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Judge's Retribution?; Pool Photographer at Murder Trial Replaced after His Newspaper Refuses to Sell the Judge Copies of Unpublished Trial Photos

Magazine article Editor & Publisher

Judge's Retribution?; Pool Photographer at Murder Trial Replaced after His Newspaper Refuses to Sell the Judge Copies of Unpublished Trial Photos

Article excerpt

JOHN BURGESS, THE pool photographer who shot the controversial photo of convicted kidnap-murderer Richard Allen Davis giving the finger to the media, was suddenly replaced by the court following a spat over the judge's request for his unpublished pictures.

Judy Peterson, the court's media coordinator, said she switched the pool assignment to the Associated Press after her failure to obtain the outtakes from Burgess' employer, the Santa Rosa, Calif., Press Democrat.

"l got tired of dealing with them," Peterson said in an interview.

"I did them a favor in the first place by letting Burgess in when my first choice had been AP."

Following the conviction in the high-profile trial in San jose Superior Court, the jury on Aug. 5 voted the death sentence for Davis in the kidnap-slaying of 12-year-old Polly Klaas in Sonoma County, the Press Democrat's home territory. AP photographer Paul Sakuma represented the pool for the penalty verdict.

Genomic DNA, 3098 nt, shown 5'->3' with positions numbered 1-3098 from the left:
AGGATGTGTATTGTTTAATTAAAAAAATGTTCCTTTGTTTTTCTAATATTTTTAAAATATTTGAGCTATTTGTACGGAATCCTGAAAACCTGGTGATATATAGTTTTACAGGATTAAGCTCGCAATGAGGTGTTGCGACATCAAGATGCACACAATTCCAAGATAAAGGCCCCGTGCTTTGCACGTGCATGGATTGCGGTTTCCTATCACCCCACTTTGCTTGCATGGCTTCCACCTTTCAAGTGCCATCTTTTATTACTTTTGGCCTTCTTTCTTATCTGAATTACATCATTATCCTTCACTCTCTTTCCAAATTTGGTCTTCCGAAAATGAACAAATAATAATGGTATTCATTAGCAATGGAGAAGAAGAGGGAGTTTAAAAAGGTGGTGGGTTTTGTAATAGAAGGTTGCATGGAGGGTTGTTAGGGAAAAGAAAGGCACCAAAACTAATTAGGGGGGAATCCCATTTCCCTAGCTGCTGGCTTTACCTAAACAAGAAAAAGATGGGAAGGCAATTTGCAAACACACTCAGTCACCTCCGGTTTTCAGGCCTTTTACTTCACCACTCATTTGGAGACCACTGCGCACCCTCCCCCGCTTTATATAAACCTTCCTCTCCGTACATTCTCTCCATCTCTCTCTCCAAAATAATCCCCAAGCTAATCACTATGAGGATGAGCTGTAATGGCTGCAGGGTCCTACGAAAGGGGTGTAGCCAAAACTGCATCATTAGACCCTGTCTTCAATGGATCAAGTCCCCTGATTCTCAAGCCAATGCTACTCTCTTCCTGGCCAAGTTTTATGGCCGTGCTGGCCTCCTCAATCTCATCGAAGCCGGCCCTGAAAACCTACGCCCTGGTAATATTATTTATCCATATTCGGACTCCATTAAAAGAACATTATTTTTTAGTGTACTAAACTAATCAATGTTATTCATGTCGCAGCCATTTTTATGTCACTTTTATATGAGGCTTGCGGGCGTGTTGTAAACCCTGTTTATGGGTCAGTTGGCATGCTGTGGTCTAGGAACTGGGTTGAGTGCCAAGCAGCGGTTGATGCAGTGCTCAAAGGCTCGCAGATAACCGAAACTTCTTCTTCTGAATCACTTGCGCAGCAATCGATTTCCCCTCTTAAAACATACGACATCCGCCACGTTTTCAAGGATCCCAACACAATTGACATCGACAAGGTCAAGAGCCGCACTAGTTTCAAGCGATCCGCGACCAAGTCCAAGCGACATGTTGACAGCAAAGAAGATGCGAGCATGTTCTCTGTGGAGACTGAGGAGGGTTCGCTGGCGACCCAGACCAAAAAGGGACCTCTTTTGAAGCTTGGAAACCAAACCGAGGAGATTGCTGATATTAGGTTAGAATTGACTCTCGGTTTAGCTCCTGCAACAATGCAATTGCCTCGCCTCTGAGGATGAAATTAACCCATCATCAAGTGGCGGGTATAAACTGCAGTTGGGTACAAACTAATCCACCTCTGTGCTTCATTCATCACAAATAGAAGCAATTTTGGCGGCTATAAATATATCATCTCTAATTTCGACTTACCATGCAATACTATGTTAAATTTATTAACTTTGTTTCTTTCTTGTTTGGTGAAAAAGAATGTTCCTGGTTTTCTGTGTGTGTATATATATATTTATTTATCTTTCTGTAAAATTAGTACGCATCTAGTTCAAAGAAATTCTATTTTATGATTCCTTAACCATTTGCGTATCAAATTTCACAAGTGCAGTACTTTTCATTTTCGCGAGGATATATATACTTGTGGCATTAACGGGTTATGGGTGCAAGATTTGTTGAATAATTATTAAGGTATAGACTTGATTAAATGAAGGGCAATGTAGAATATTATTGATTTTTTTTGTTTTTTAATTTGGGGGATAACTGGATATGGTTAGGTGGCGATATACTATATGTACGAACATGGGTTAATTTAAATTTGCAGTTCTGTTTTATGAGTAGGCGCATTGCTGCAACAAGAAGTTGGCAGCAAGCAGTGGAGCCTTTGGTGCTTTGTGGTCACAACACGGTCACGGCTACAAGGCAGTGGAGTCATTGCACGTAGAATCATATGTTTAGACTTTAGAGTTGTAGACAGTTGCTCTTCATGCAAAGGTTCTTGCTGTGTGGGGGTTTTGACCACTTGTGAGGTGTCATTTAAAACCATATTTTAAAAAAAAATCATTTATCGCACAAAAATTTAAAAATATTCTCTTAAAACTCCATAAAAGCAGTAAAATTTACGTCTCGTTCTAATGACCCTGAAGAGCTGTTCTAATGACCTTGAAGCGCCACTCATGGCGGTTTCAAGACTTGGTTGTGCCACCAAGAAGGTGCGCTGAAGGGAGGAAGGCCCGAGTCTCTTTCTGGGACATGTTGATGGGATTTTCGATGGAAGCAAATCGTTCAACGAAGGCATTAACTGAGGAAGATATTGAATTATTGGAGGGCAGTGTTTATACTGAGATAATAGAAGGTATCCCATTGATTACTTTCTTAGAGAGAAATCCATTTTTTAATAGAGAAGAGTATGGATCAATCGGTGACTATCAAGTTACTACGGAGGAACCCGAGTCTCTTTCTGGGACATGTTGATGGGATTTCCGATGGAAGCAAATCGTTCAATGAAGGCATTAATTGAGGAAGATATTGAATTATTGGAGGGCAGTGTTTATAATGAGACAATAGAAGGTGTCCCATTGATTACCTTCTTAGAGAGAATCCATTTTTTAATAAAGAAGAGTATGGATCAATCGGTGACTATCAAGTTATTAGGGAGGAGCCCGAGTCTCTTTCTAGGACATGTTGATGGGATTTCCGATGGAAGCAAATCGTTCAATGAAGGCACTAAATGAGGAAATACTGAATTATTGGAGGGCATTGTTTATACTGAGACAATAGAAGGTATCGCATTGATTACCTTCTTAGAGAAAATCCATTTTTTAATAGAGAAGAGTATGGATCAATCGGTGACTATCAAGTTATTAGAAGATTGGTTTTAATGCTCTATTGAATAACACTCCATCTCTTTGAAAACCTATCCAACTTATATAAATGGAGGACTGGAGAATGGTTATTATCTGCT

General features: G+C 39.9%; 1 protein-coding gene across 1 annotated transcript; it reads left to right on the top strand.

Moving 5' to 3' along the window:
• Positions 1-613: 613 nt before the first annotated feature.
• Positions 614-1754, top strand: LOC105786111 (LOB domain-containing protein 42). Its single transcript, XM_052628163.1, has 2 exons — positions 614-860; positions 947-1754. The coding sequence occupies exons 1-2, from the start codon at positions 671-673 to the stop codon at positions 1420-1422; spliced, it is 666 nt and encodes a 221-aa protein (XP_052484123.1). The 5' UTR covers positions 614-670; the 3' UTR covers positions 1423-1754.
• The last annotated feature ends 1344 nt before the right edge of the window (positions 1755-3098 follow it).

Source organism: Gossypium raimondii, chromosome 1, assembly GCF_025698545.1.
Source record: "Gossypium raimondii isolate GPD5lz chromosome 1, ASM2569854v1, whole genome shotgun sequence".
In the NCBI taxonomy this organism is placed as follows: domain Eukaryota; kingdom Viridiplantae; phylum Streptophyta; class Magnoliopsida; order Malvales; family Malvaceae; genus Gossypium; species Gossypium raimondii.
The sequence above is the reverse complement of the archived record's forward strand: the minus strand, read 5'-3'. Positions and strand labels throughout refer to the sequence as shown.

Peterson said the trial judge, Thomas Hastings, sought Burgess' unpublished pictures - about 37 in all - to determine if any of the jurors had been caught on film - but also as souvenirs of the trial.

"Judge Hastings wanted them for the court clerk and the bailiff as gifts and he might have ordered one for himself," Peterson said. She added that, along with her request, she left her Visa card number to pay for negatives or prints with the Press Democrat.

Peterson said she was unable to make a live contact at the newspaper in a week of trying by phone, but conceded that managing editor Bob Swofford left her a voice mail message saying the Press Democrat did not release unpublished pictures to the public.

Burgess, who covered the trial from the first day. said he had given Peterson the same information.

"I told her she could have any pictures we published or that went over the [AP] wire. eight in all." he recalled. "We would not release anything from our files."

Added Swofford: "People often ask us for unpublished pictures for their own use and we refuse. …

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